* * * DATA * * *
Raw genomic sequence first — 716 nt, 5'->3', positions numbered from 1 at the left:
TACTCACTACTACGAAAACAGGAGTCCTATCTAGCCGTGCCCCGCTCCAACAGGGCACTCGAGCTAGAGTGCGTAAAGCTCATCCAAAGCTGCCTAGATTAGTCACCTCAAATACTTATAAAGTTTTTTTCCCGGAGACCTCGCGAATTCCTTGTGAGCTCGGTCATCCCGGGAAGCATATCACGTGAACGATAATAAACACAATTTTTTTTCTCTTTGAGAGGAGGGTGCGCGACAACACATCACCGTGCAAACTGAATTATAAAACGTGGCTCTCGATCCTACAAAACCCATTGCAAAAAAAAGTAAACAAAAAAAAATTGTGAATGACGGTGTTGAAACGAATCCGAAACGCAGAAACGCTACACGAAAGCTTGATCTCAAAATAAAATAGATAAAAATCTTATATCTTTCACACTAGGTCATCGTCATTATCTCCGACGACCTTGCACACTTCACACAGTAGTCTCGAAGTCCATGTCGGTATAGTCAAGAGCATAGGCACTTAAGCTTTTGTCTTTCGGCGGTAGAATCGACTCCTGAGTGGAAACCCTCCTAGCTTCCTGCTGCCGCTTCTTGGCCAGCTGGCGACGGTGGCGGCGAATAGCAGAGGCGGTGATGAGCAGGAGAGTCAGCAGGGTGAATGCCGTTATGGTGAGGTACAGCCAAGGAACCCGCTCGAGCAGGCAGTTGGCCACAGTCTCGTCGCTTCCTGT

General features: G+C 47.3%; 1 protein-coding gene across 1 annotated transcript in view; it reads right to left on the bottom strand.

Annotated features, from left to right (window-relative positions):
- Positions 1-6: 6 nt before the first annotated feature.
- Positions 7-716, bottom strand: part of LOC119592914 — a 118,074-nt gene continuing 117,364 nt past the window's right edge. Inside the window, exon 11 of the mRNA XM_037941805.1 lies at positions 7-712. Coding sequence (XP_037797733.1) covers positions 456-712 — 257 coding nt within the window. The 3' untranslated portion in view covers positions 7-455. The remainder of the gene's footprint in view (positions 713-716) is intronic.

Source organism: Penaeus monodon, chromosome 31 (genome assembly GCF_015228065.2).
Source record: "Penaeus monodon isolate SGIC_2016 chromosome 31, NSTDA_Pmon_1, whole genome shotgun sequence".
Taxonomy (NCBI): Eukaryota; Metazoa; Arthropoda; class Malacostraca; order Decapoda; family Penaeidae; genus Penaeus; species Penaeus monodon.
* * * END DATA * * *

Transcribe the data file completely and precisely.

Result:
Raw genomic sequence first — 716 nt, 5'->3', positions numbered from 1 at the left:
TACTCACTACTACGAAAACAGGAGTCCTATCTAGCCGTGCCCCGCTCCAACAGGGCACTCGAGCTAGAGTGCGTAAAGCTCATCCAAAGCTGCCTAGATTAGTCACCTCAAATACTTATAAAGTTTTTTTCCCGGAGACCTCGCGAATTCCTTGTGAGCTCGGTCATCCCGGGAAGCATATCACGTGAACGATAATAAACACAATTTTTTTTCTCTTTGAGAGGAGGGTGCGCGACAACACATCACCGTGCAAACTGAATTATAAAACGTGGCTCTCGATCCTACAAAACCCATTGCAAAAAAAAGTAAACAAAAAAAAATTGTGAATGACGGTGTTGAAACGAATCCGAAACGCAGAAACGCTACACGAAAGCTTGATCTCAAAATAAAATAGATAAAAATCTTATATCTTTCACACTAGGTCATCGTCATTATCTCCGACGACCTTGCACACTTCACACAGTAGTCTCGAAGTCCATGTCGGTATAGTCAAGAGCATAGGCACTTAAGCTTTTGTCTTTCGGCGGTAGAATCGACTCCTGAGTGGAAACCCTCCTAGCTTCCTGCTGCCGCTTCTTGGCCAGCTGGCGACGGTGGCGGCGAATAGCAGAGGCGGTGATGAGCAGGAGAGTCAGCAGGGTGAATGCCGTTATGGTGAGGTACAGCCAAGGAACCCGCTCGAGCAGGCAGTTGGCCACAGTCTCGTCGCTTCCTGT

General features: G+C 47.3%; 1 protein-coding gene across 1 annotated transcript in view; it reads right to left on the bottom strand.

Annotated features, from left to right (window-relative positions):
- Positions 1-6: 6 nt before the first annotated feature.
- Positions 7-716, bottom strand: part of LOC119592914 — a 118,074-nt gene continuing 117,364 nt past the window's right edge. Inside the window, exon 11 of the mRNA XM_037941805.1 lies at positions 7-712. Coding sequence (XP_037797733.1) covers positions 456-712 — 257 coding nt within the window. The 3' untranslated portion in view covers positions 7-455. The remainder of the gene's footprint in view (positions 713-716) is intronic.

Source organism: Penaeus monodon, chromosome 31 (genome assembly GCF_015228065.2).
Source record: "Penaeus monodon isolate SGIC_2016 chromosome 31, NSTDA_Pmon_1, whole genome shotgun sequence".
Taxonomy (NCBI): Eukaryota; Metazoa; Arthropoda; class Malacostraca; order Decapoda; family Penaeidae; genus Penaeus; species Penaeus monodon.